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The Webroot SecureAnywhere browser extension will show an icon next to websites on a Google search results page if the websites in question have been verified as legitimate (example, a green checkmark in a circle). That feature should be added to the MalwareBytes extension for Chrome and Firefox, along with a different icon for websites which have have been suspected as fraudulent (a red exclaimation in a circle), and/or a Malwarebytes logo for websites which are directly affiliated with MalwareBytes. Maybe it could also generate an identicon preview for URLs you find on a search results page, determined by the IP address which is hosting the website.

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I'm not too sure about this just because a big part of how the Malwarebytes browser extension works is to observe page behavior at loading time to determine if it fits the known patterns of certain malicious types of sites (such as tech support scams etc.), though this probably could be done for known sites in the block database.  That said, it could generate a lot of traffic if MB had to poll all of the IPs/domains of every site listed on a page of search results/links.

Also, if Webroot (and the other AV/AM vendors who do things like this like AVG, Kaspersky etc. that I've seen in the past) are accomplishing this by hijacking connections, altering certs and breaking security protocols like HTTPS (something such technologies are often known to do) then I'd rather Malwarebytes didn't go this route.  If however it's possible to accomplish this without compromising certs and security encryption protocols like HTTPS etc. then I'd be fine with it.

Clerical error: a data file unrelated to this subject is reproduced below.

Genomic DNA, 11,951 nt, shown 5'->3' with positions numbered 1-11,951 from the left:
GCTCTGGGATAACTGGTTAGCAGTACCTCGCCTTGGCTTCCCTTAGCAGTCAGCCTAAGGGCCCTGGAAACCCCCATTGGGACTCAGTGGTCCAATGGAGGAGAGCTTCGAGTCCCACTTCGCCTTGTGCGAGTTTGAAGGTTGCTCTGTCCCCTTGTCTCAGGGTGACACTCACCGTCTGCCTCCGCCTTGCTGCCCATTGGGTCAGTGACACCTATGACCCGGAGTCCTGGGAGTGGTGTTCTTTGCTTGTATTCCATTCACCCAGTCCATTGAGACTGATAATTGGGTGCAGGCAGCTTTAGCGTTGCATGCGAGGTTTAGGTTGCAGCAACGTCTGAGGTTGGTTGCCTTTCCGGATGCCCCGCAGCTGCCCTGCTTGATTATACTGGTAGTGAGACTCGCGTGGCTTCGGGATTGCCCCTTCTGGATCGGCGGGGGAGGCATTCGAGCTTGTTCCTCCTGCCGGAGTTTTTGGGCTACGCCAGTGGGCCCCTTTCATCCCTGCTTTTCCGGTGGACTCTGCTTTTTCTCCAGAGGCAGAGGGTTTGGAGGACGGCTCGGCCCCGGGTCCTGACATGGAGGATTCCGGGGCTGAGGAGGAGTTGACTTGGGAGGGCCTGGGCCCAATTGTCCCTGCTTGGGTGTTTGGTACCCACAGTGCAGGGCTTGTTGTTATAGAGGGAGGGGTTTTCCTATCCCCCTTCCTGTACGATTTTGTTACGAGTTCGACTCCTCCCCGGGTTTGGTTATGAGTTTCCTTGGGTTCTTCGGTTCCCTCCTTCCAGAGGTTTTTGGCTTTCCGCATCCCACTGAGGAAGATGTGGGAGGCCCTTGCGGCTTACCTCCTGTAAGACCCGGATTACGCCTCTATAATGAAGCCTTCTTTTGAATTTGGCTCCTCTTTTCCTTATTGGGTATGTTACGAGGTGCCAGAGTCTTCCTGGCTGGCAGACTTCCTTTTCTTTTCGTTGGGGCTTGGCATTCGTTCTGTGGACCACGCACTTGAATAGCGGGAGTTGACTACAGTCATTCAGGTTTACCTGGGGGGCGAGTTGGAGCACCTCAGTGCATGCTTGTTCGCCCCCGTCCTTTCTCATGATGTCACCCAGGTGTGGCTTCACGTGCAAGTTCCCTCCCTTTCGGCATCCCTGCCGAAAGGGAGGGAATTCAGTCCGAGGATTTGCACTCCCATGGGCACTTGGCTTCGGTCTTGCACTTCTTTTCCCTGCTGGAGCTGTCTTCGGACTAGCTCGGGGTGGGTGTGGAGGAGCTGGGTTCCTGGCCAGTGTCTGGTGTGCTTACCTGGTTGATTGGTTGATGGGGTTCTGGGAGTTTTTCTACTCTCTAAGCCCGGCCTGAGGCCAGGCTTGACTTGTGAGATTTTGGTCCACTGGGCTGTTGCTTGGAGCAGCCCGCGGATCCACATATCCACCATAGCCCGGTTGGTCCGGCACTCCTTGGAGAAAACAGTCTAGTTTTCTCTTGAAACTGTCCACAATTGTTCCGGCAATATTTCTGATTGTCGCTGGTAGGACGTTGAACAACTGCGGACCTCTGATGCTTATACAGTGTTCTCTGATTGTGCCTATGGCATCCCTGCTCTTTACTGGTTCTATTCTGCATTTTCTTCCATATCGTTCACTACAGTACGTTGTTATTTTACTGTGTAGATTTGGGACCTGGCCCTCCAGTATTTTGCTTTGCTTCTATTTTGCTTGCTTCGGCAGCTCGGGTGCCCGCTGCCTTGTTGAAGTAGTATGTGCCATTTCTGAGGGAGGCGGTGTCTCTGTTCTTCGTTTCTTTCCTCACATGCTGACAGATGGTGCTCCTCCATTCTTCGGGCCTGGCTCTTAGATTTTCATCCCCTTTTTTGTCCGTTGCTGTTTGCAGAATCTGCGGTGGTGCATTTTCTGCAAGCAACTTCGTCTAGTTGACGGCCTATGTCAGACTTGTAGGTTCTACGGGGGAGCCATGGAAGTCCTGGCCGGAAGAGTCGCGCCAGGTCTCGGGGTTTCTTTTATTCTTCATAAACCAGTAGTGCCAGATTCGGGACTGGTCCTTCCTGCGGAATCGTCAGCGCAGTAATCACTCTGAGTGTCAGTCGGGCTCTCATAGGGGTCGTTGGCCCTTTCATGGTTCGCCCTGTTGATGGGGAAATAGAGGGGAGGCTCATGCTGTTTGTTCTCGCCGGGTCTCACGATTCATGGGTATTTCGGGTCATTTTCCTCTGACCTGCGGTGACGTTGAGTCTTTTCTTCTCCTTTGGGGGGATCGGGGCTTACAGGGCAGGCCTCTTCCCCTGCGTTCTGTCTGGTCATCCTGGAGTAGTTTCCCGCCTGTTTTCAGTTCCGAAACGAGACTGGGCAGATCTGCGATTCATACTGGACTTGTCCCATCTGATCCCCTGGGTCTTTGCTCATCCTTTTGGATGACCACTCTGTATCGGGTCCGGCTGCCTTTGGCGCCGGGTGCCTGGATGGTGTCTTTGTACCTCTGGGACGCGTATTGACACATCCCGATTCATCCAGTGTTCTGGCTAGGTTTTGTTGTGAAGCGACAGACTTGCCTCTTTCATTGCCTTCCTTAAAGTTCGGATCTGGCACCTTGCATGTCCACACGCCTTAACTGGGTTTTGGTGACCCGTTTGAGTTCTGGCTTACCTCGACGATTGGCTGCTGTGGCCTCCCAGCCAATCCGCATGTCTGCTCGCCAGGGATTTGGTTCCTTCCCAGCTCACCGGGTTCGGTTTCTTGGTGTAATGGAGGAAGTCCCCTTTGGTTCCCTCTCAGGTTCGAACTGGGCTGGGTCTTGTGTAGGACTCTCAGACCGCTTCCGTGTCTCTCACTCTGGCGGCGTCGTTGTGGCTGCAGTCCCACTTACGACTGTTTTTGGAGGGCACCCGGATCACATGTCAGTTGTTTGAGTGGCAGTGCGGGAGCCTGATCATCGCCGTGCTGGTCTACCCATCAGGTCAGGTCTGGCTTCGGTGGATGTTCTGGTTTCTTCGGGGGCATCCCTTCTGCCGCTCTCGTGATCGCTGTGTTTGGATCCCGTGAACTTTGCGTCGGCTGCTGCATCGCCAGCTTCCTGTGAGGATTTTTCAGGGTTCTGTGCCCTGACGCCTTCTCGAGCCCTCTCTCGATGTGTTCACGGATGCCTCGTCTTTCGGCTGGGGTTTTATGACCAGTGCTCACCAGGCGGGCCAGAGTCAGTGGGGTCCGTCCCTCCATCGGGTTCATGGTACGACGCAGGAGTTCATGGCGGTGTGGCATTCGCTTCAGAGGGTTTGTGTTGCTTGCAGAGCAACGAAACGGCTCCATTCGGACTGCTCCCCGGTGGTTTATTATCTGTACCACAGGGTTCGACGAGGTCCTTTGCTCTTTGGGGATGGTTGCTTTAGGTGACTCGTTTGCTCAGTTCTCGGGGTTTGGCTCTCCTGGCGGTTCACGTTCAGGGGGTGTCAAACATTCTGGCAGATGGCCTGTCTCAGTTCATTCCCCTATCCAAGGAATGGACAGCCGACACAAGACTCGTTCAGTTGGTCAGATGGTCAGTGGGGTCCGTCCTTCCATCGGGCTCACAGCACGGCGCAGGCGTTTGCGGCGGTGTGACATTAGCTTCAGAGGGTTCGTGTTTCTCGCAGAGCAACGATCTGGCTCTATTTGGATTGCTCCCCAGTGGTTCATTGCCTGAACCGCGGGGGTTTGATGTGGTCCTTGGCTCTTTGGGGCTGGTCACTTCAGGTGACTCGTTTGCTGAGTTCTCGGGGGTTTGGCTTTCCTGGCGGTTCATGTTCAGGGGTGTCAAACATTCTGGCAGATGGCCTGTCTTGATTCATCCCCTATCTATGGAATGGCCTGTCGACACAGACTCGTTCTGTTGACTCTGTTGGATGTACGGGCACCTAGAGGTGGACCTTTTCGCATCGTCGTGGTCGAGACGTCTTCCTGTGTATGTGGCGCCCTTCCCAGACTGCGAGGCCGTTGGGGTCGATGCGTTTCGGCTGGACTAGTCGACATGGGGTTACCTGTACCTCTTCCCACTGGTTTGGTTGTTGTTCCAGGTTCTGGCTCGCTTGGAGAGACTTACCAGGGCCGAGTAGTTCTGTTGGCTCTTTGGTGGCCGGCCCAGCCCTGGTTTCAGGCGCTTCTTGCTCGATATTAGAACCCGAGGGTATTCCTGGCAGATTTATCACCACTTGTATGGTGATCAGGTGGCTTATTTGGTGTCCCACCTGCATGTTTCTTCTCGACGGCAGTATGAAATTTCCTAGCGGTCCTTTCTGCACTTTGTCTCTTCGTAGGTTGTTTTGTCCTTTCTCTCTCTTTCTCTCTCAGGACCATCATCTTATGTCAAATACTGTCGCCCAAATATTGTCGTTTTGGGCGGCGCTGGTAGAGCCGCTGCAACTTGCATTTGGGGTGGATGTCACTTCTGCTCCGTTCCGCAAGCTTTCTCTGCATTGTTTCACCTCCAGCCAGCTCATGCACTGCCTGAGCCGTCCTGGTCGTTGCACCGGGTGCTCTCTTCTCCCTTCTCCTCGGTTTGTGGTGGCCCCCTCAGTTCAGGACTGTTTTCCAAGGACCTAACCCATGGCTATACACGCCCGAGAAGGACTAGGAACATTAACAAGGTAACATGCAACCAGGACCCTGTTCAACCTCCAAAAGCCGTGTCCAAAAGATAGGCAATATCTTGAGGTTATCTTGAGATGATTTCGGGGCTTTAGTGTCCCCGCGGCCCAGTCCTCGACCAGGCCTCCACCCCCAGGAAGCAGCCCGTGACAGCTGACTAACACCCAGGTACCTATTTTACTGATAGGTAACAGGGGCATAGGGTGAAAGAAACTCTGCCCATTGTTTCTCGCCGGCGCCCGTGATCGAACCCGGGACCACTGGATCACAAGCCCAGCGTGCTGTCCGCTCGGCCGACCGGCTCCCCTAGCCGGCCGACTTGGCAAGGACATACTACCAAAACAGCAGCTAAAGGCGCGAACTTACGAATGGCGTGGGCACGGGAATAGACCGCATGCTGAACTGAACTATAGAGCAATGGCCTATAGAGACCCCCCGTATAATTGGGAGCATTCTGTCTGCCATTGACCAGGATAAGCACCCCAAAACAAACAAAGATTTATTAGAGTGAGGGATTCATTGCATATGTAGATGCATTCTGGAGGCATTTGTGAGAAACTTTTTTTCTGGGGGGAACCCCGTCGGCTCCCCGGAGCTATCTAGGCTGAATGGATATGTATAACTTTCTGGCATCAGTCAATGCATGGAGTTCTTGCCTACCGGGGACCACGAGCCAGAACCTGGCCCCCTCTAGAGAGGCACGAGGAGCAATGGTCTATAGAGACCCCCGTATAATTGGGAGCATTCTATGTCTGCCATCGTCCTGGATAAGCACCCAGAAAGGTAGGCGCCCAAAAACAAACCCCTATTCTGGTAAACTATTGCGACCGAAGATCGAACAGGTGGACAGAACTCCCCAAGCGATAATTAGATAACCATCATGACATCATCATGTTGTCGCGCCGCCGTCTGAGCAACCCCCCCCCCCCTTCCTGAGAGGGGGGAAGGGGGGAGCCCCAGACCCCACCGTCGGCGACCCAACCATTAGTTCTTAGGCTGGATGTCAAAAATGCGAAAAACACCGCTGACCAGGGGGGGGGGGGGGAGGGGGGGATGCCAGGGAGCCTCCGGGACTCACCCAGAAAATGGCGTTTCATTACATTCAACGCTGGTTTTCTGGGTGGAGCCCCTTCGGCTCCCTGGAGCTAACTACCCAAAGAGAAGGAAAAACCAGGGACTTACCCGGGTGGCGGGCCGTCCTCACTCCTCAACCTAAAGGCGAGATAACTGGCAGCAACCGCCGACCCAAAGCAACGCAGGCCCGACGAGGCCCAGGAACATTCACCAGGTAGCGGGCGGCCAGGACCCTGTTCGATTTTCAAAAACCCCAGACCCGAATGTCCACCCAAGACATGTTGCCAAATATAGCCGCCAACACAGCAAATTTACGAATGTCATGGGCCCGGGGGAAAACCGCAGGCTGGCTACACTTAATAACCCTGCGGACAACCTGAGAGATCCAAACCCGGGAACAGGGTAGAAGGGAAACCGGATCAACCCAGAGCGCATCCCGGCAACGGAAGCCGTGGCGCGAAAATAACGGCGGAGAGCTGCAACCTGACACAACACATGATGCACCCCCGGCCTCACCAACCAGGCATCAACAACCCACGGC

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Actually, in IPv4 you can use something called MultiCast to cut down on the number of packets you need to send, since you just need to send a single packet for every MultiCast address or destination you're polling, and it will take care of polling everything below it. At least that's how my dad explains it. I'm also not sure what the equivalent would be for something like IPv6.

You could also use a database for Verified websites, not just Fraudulent ones, and any websites which are known to be associated with MalwareBytes would of course also be part of the database. You wouldn't even have to update a clientside database constantly, just periodically, and anything not already in the database can be uploaded as needed once its status has been determined by the client.

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And here we go:


Turns out there's numerous different extensions to Multicast, so it should already be well-suited to this feature.

Side-note: I really hope that I eventually get the permission to edit my own posts, even if the edits have to be moderator-approved before they're shown to the world. I just really dislike having to make multiple posts in a row.

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